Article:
Boys to the Farm. Bring Your Chum and Do Your Bit
In World War I, Canada established a Soldiers of the Soil corps under which boys aged 15 to 19 were asked to volunteer their summers to work on farms, replacing farmhands who had enlisted for military service. In all, 22,385 boys signed up as farm “soldiers.” This poster, issued by the Canada Food Board, is an appeal for farm labor. It shows a boy wearing a Soldiers of the Soil uniform blowing a bugle to summon others to the corps. In the background, other boys wearing the uniform of the organization head for the fields. The text indicates that the bugler is wearing the official Soldiers of the Soil uniform, authorized by the Canada Food Board and manufactured by Montreal Shirt & Overall Co., Ltd. In exchange for their labor, the soldiers received room and board, spending money, and, in the case of high school students, exemption from classes and final exams. On completion of their term and "honorable discharge," they also received a badge acknowledging their service, often at a community ceremony. The province of Ontario established a parallel program, the Farm Service Corps, under which girls (known as “Farmerettes”) could volunteer to work on farms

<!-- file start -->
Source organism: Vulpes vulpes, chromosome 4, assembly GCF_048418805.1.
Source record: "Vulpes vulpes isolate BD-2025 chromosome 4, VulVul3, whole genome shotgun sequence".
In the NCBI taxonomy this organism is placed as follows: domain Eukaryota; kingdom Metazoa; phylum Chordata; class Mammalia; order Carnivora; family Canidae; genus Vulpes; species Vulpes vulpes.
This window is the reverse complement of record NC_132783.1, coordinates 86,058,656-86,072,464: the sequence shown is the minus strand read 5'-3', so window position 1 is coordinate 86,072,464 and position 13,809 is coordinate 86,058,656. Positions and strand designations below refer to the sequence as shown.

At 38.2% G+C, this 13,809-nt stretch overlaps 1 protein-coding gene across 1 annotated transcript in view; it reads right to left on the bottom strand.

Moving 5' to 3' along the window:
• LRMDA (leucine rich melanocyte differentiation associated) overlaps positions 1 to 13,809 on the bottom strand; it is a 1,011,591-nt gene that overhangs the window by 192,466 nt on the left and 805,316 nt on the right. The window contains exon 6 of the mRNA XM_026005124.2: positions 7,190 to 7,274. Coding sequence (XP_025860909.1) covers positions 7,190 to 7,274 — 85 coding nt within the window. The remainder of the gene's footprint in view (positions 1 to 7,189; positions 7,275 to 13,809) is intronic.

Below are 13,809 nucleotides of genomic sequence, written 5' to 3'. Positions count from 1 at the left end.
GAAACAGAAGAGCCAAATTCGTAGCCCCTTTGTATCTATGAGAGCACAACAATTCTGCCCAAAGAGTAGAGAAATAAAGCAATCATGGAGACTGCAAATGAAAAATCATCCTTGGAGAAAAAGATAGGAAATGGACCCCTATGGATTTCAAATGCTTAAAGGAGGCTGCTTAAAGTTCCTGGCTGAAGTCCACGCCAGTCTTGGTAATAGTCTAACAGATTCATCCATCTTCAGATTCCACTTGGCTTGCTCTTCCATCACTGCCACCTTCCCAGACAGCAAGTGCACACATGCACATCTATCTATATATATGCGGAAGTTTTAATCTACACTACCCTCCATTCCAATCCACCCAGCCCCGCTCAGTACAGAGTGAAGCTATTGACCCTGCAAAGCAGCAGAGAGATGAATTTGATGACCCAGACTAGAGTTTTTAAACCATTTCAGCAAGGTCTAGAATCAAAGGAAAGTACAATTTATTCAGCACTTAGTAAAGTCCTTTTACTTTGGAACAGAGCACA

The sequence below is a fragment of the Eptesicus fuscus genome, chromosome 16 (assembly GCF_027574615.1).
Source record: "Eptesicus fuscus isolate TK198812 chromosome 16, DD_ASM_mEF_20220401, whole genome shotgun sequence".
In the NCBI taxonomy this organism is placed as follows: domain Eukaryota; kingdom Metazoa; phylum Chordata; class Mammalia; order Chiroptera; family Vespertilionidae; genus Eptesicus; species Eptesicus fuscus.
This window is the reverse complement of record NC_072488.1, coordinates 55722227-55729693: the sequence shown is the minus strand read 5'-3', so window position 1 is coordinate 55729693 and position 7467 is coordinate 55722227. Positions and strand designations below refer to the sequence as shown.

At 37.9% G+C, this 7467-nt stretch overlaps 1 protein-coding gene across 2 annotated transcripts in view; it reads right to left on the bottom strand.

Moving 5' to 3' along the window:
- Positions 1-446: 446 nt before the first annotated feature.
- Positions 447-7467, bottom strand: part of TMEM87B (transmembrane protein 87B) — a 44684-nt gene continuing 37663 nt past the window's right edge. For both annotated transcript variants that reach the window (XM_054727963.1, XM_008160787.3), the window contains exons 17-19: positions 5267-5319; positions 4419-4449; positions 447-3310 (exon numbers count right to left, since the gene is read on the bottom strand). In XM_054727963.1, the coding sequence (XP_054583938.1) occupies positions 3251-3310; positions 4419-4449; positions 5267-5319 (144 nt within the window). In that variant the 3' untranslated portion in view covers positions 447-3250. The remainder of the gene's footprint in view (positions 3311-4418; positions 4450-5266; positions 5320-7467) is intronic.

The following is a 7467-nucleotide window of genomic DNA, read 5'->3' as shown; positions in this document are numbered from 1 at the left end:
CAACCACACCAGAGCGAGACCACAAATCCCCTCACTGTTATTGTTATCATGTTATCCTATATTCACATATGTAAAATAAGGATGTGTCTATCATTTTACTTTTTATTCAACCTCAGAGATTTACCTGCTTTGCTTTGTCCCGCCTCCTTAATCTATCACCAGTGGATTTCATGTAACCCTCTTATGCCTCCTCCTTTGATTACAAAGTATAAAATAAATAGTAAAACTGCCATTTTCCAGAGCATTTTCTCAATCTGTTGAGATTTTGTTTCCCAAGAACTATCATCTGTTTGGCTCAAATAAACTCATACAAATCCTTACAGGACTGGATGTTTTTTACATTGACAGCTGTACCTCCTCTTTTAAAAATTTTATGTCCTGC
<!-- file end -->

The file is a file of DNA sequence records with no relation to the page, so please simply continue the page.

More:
Howell Lithography, Ontario, Canada
Type of Item
1 print (poster) : lithograph, color ; 63 x 46 centimeter
- Canadian War Museum, “Canada and the First World War: Farming and Food,” http://www.warmuseum.ca/cwm/exhibitions/guerre/farm-food-e.aspx.
Last updated: October 25, 2013